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City of St. Lucas v. Langreck

Court of Appeals of Iowa

July 24, 2019

CITY OF ST. LUCAS, Plaintiff-Appellee,
v.
DENNIS HERBERT LANGRECK, Defendant-Appellant.

          Appeal from the Iowa District Court for Fayette County, Richard D. Stochl and Margaret L. Lingreen, Judges.

         Defendant appeals the district court's decision ordering him to remove a building and pay damages.

          Patrick A. Ritter of Ritter Law, PC, West Union, for appellant.

          Dustin T. Zeschke of Swisher & Cohrt, P.L.C., Waterloo, and Patrick B. Dillon of Dillon Law, P.C., Sumner, for appellee.

          Considered by Potterfield, P.J., and Tabor and Bower, JJ.

          POTTERFIELD, PRESIDING JUDGE

         Dennis Langreck appeals the district court's decision ordering him to remove a building and pay damages. We conclude the district court did not err by granting summary judgment to the City on Langreck's counterclaims for quiet title or adverse possession. We also conclude the court did not err in granting an injunction to the City requiring Langreck to move a shed. We affirm the decision of the district court.

         I. Background Facts & Proceedings

         This case involves a shed that is in poor shape and does not have a foundation or a basement. Its dimensions are sixteen by twenty-four feet. Initially, everyone believed the shed was entirely on property owned by the City of St. Lucas. Beginning in at least 1976, Edmund Schmitt owned the shed and paid rent to the City. After Schmitt died, Dennis Boyer purchased the shed from Schmitt's estate. The City had records of rental payments by Boyer for most years from 1986 to 2004.

         The property adjacent to the shed was owned by Urban Kreiner. In an affidavit, Kreiner stated, "[A]s far as I understood, the shed was located completely on City land." Kreiner sold the property in 2003 to Langreck. A survey of the City conducted in 2005 showed the shed was partially located on property owned by Langreck and partially located on property owned by the City. Neither Kreiner nor Langreck ever received any rental payments from Schmitt or Boyd for the presence of the shed on their property.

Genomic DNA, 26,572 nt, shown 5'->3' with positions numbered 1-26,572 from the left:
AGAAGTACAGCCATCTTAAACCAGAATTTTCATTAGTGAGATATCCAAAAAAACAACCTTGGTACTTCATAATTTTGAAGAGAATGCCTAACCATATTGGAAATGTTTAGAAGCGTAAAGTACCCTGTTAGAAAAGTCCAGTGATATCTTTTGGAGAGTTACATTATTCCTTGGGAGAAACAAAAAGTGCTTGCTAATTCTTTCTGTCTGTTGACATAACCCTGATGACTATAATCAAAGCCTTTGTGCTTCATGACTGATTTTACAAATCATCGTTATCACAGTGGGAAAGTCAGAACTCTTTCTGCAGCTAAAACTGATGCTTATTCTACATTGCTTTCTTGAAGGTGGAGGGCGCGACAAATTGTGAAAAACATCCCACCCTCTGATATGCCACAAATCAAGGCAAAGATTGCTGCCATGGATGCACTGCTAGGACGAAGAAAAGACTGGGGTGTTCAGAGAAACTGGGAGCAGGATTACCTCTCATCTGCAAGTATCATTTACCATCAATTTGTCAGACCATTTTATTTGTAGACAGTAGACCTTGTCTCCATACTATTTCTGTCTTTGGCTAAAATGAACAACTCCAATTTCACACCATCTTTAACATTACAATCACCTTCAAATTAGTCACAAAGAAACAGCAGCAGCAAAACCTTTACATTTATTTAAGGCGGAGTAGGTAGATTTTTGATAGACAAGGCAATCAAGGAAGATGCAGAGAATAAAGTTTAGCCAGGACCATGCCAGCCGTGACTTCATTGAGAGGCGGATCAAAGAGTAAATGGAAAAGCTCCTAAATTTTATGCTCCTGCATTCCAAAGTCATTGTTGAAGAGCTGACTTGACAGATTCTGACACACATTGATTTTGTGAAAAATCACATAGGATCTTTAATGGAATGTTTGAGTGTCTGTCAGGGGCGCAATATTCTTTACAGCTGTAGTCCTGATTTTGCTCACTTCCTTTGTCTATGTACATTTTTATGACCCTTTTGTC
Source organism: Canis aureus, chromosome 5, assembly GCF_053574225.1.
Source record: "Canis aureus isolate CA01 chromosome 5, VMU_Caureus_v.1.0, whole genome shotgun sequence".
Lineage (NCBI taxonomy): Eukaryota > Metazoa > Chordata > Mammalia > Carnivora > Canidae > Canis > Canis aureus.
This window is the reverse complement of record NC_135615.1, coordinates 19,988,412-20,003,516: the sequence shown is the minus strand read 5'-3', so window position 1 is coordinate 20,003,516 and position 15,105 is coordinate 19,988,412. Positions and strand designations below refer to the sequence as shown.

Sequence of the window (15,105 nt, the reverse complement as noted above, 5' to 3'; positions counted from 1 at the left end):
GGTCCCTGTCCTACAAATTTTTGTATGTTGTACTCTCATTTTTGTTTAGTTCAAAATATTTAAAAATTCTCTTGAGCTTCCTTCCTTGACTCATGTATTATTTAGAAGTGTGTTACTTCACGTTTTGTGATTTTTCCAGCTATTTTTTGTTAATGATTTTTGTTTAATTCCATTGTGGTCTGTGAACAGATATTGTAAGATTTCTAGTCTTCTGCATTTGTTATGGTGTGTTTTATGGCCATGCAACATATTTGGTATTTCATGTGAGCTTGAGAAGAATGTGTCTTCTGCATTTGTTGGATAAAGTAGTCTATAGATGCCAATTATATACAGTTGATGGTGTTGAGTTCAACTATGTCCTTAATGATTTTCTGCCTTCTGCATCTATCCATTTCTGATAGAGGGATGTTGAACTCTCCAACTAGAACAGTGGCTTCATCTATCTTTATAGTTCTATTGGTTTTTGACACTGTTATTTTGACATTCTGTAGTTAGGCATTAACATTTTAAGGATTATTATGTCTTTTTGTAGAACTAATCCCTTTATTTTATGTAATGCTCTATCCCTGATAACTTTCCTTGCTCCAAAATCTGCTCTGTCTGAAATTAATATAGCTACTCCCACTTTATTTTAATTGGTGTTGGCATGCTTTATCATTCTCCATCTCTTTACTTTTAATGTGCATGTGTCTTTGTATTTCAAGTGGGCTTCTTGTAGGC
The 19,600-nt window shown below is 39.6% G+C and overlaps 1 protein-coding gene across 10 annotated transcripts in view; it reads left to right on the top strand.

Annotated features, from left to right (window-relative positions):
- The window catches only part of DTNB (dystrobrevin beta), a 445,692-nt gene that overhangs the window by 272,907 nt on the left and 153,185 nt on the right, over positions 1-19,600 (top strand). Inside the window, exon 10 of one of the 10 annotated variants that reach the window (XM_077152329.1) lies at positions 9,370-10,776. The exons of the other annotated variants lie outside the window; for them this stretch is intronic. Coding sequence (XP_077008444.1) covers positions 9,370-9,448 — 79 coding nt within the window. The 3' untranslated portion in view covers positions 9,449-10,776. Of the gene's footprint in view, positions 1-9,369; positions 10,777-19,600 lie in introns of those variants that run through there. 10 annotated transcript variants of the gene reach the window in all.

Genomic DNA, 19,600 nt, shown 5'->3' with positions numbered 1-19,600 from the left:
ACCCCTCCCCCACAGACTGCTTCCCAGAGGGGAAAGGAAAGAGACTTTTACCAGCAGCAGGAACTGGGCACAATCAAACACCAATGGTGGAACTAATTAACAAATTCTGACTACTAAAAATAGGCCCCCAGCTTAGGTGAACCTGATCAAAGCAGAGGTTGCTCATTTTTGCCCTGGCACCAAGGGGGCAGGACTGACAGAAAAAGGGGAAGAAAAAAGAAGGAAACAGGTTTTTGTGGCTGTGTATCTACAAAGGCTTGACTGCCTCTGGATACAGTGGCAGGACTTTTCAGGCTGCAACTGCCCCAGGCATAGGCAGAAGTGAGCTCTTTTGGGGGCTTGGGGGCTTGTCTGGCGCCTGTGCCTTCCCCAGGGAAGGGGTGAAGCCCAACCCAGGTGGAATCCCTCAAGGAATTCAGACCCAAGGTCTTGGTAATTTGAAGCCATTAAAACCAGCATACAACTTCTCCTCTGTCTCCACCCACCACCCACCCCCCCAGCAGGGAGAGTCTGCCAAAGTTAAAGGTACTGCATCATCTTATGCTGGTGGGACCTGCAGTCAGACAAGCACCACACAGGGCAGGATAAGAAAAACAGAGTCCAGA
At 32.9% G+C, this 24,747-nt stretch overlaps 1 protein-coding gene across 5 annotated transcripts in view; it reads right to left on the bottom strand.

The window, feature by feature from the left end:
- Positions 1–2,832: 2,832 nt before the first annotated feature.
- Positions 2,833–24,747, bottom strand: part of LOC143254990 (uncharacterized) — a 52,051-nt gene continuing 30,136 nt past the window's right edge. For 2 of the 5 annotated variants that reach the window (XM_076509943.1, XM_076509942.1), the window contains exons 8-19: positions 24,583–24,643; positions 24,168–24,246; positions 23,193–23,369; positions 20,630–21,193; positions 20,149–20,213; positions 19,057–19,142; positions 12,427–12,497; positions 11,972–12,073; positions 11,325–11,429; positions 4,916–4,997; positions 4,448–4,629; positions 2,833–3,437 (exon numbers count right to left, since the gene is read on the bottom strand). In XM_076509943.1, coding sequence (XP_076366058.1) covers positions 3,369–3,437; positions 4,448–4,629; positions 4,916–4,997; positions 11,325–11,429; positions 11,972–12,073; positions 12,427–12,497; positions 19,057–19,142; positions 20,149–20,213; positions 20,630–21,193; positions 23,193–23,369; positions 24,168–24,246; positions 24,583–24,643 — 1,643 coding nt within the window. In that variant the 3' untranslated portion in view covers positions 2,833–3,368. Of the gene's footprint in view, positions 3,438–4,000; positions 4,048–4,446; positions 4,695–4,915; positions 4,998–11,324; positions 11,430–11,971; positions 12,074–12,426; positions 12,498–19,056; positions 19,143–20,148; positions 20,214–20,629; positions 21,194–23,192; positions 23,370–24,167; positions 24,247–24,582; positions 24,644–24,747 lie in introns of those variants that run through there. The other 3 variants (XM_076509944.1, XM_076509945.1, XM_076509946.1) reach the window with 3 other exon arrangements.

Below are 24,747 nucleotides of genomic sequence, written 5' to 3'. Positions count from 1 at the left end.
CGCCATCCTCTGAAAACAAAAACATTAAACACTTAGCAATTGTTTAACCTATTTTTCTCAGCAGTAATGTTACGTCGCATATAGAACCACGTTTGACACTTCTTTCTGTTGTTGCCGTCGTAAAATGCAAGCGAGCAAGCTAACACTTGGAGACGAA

On May 31, 2013, the City filed a petition to quiet title to Parcel S, which included the City's property running underneath the shed. Notice of the action was made by publication. Notice was not personally served on Langreck or anyone else. The district court entered an order quieting title of Parcel S to the City.

         The City informed Boyer on January 15, 2014, his lease was terminated because he "stopped paying rent several years ago." Boyer was told to vacate the premises and remove the shed by March 1. Boyer told the City he would move the shed but asked for more time. Instead, however, Boyer sold the shed to Langreck on April 10.

         On June 3, the City filed an action against Langreck, claiming the shed was trespassing on the City's property. The City sought damages and an injunction requiring Langreck to remove the shed from the property. In his answer, Langreck raised counterclaims on the grounds of adverse possession, acquiescence under Iowa Code chapter 650 (2014), quiet title, and unjust enrichment.

         The City filed a motion for summary judgment on Langreck's counterclaims. Langreck resisted the motion. The district court granted the motion for summary judgment. The court found (1) the doctrine of adverse possession does not apply to governmental entities; (2) chapter 650, involving acquiesced boundaries, did not apply in this situation; (3) the issue of title was established in the 2013 quiet title action; and (4) there had been no unjust enrichment because the City did not receive any rent for the property during the ...


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